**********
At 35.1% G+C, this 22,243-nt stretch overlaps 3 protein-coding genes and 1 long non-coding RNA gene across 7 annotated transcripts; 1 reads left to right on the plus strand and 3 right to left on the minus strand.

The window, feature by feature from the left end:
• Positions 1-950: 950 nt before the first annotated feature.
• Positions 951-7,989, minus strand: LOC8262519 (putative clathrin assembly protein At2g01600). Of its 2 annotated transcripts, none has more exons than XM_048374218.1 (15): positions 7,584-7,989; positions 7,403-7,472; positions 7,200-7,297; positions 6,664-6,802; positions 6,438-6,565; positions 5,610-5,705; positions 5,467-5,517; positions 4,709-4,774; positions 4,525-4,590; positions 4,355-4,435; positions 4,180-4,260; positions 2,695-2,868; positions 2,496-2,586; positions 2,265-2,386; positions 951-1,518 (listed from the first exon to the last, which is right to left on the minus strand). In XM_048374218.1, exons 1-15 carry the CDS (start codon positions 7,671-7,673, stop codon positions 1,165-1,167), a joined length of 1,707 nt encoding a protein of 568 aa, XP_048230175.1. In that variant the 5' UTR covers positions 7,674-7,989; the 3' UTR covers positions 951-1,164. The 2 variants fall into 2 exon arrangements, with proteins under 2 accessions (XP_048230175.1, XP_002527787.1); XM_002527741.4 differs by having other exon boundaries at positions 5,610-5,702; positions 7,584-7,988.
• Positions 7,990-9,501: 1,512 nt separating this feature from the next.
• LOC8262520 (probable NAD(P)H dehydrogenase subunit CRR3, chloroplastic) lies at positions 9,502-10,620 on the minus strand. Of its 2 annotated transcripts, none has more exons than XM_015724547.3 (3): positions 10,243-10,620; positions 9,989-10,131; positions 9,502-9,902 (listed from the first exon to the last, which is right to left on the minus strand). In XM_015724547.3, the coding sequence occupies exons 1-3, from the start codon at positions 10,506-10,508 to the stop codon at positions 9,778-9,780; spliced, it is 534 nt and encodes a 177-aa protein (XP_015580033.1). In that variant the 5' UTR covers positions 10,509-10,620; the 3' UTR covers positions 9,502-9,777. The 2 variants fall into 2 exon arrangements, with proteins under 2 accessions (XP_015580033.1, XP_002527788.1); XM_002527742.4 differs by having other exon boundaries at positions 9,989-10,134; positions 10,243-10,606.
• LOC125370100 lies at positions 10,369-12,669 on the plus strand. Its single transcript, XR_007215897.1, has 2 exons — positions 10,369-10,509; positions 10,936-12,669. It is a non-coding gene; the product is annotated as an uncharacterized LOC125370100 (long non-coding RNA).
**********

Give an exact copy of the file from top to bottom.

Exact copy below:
At 35.1% G+C, this 22,243-nt stretch overlaps 3 protein-coding genes and 1 long non-coding RNA gene across 7 annotated transcripts; 1 reads left to right on the plus strand and 3 right to left on the minus strand.

The window, feature by feature from the left end:
• Positions 1-950: 950 nt before the first annotated feature.
• Positions 951-7,989, minus strand: LOC8262519 (putative clathrin assembly protein At2g01600). Of its 2 annotated transcripts, none has more exons than XM_048374218.1 (15): positions 7,584-7,989; positions 7,403-7,472; positions 7,200-7,297; positions 6,664-6,802; positions 6,438-6,565; positions 5,610-5,705; positions 5,467-5,517; positions 4,709-4,774; positions 4,525-4,590; positions 4,355-4,435; positions 4,180-4,260; positions 2,695-2,868; positions 2,496-2,586; positions 2,265-2,386; positions 951-1,518 (listed from the first exon to the last, which is right to left on the minus strand). In XM_048374218.1, exons 1-15 carry the CDS (start codon positions 7,671-7,673, stop codon positions 1,165-1,167), a joined length of 1,707 nt encoding a protein of 568 aa, XP_048230175.1. In that variant the 5' UTR covers positions 7,674-7,989; the 3' UTR covers positions 951-1,164. The 2 variants fall into 2 exon arrangements, with proteins under 2 accessions (XP_048230175.1, XP_002527787.1); XM_002527741.4 differs by having other exon boundaries at positions 5,610-5,702; positions 7,584-7,988.
• Positions 7,990-9,501: 1,512 nt separating this feature from the next.
• LOC8262520 (probable NAD(P)H dehydrogenase subunit CRR3, chloroplastic) lies at positions 9,502-10,620 on the minus strand. Of its 2 annotated transcripts, none has more exons than XM_015724547.3 (3): positions 10,243-10,620; positions 9,989-10,131; positions 9,502-9,902 (listed from the first exon to the last, which is right to left on the minus strand). In XM_015724547.3, the coding sequence occupies exons 1-3, from the start codon at positions 10,506-10,508 to the stop codon at positions 9,778-9,780; spliced, it is 534 nt and encodes a 177-aa protein (XP_015580033.1). In that variant the 5' UTR covers positions 10,509-10,620; the 3' UTR covers positions 9,502-9,777. The 2 variants fall into 2 exon arrangements, with proteins under 2 accessions (XP_015580033.1, XP_002527788.1); XM_002527742.4 differs by having other exon boundaries at positions 9,989-10,134; positions 10,243-10,606.
• LOC125370100 lies at positions 10,369-12,669 on the plus strand. Its single transcript, XR_007215897.1, has 2 exons — positions 10,369-10,509; positions 10,936-12,669. It is a non-coding gene; the product is annotated as an uncharacterized LOC125370100 (long non-coding RNA).